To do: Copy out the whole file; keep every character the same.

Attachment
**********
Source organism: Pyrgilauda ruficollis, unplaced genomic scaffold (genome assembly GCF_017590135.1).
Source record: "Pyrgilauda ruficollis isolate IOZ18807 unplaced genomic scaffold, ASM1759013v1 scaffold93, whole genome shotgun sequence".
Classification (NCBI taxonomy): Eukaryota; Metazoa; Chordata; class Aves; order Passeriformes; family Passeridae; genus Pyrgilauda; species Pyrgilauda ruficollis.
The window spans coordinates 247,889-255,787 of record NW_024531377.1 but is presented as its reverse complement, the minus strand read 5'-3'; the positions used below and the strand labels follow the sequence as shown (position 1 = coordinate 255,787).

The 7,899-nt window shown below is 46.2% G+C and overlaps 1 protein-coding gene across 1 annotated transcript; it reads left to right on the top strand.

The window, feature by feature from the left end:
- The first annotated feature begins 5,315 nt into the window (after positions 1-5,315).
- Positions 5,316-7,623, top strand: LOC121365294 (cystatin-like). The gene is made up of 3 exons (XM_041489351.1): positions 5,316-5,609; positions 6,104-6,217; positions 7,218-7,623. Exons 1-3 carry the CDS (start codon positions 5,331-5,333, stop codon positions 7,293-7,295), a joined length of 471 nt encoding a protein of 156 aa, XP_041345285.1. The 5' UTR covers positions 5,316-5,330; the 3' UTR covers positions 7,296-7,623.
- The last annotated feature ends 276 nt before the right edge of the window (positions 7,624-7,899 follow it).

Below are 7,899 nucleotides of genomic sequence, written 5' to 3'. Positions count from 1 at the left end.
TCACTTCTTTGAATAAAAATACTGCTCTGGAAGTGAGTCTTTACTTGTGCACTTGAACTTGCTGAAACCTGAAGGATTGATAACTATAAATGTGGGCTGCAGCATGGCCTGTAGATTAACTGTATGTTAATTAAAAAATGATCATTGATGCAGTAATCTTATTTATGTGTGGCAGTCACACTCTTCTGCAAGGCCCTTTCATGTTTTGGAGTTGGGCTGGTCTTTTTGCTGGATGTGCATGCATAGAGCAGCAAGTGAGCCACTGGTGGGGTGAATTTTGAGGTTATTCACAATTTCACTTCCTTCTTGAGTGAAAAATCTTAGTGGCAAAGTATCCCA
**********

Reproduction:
Source organism: Pyrgilauda ruficollis, unplaced genomic scaffold (genome assembly GCF_017590135.1).
Source record: "Pyrgilauda ruficollis isolate IOZ18807 unplaced genomic scaffold, ASM1759013v1 scaffold93, whole genome shotgun sequence".
Classification (NCBI taxonomy): Eukaryota; Metazoa; Chordata; class Aves; order Passeriformes; family Passeridae; genus Pyrgilauda; species Pyrgilauda ruficollis.
The window spans coordinates 247,889-255,787 of record NW_024531377.1 but is presented as its reverse complement, the minus strand read 5'-3'; the positions used below and the strand labels follow the sequence as shown (position 1 = coordinate 255,787).

The 7,899-nt window shown below is 46.2% G+C and overlaps 1 protein-coding gene across 1 annotated transcript; it reads left to right on the top strand.

The window, feature by feature from the left end:
- The first annotated feature begins 5,315 nt into the window (after positions 1-5,315).
- Positions 5,316-7,623, top strand: LOC121365294 (cystatin-like). The gene is made up of 3 exons (XM_041489351.1): positions 5,316-5,609; positions 6,104-6,217; positions 7,218-7,623. Exons 1-3 carry the CDS (start codon positions 5,331-5,333, stop codon positions 7,293-7,295), a joined length of 471 nt encoding a protein of 156 aa, XP_041345285.1. The 5' UTR covers positions 5,316-5,330; the 3' UTR covers positions 7,296-7,623.
- The last annotated feature ends 276 nt before the right edge of the window (positions 7,624-7,899 follow it).

Below are 7,899 nucleotides of genomic sequence, written 5' to 3'. Positions count from 1 at the left end.
TCACTTCTTTGAATAAAAATACTGCTCTGGAAGTGAGTCTTTACTTGTGCACTTGAACTTGCTGAAACCTGAAGGATTGATAACTATAAATGTGGGCTGCAGCATGGCCTGTAGATTAACTGTATGTTAATTAAAAAATGATCATTGATGCAGTAATCTTATTTATGTGTGGCAGTCACACTCTTCTGCAAGGCCCTTTCATGTTTTGGAGTTGGGCTGGTCTTTTTGCTGGATGTGCATGCATAGAGCAGCAAGTGAGCCACTGGTGGGGTGAATTTTGAGGTTATTCACAATTTCACTTCCTTCTTGAGTGAAAAATCTTAGTGGCAAAGTATCCCA